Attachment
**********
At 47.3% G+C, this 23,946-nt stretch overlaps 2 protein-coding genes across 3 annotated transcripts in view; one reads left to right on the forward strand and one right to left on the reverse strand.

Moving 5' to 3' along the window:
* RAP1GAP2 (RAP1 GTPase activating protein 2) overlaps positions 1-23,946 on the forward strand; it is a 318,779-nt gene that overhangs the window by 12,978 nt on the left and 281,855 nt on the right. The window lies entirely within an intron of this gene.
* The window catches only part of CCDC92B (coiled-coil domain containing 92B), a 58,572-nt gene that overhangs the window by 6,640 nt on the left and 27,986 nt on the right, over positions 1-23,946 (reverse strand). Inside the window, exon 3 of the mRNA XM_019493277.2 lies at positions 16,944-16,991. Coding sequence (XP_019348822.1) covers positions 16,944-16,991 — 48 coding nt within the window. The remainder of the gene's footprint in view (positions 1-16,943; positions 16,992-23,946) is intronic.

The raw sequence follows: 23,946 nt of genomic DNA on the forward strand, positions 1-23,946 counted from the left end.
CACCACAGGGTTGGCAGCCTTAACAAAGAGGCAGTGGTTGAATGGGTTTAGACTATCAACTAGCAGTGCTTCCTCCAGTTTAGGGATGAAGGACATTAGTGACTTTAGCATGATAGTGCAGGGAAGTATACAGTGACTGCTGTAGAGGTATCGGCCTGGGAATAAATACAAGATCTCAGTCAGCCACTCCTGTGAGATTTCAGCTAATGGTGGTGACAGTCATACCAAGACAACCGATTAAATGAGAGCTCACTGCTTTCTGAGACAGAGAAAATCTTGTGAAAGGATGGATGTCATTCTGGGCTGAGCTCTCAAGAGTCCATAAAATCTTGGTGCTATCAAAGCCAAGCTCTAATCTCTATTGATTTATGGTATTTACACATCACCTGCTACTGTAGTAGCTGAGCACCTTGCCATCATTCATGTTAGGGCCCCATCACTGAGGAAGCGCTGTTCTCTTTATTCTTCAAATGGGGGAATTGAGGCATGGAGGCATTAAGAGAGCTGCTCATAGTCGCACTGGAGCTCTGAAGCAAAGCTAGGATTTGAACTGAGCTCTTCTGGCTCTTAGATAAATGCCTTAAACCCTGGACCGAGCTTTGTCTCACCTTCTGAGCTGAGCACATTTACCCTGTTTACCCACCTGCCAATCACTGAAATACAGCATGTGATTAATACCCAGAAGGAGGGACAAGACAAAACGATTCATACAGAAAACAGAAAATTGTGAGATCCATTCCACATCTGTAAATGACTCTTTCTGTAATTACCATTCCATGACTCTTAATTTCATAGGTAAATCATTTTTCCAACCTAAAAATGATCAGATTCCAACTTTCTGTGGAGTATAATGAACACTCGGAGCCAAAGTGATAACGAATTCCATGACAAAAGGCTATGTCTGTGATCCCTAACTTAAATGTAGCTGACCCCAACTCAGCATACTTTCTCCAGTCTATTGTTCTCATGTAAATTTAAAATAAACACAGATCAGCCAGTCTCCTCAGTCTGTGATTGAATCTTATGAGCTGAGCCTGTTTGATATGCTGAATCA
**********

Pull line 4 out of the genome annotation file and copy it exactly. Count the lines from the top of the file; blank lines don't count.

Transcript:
* The window catches only part of CCDC92B (coiled-coil domain containing 92B), a 58,572-nt gene that overhangs the window by 6,640 nt on the left and 27,986 nt on the right, over positions 1-23,946 (reverse strand). Inside the window, exon 3 of the mRNA XM_019493277.2 lies at positions 16,944-16,991. Coding sequence (XP_019348822.1) covers positions 16,944-16,991 — 48 coding nt within the window. The remainder of the gene's footprint in view (positions 1-16,943; positions 16,992-23,946) is intronic.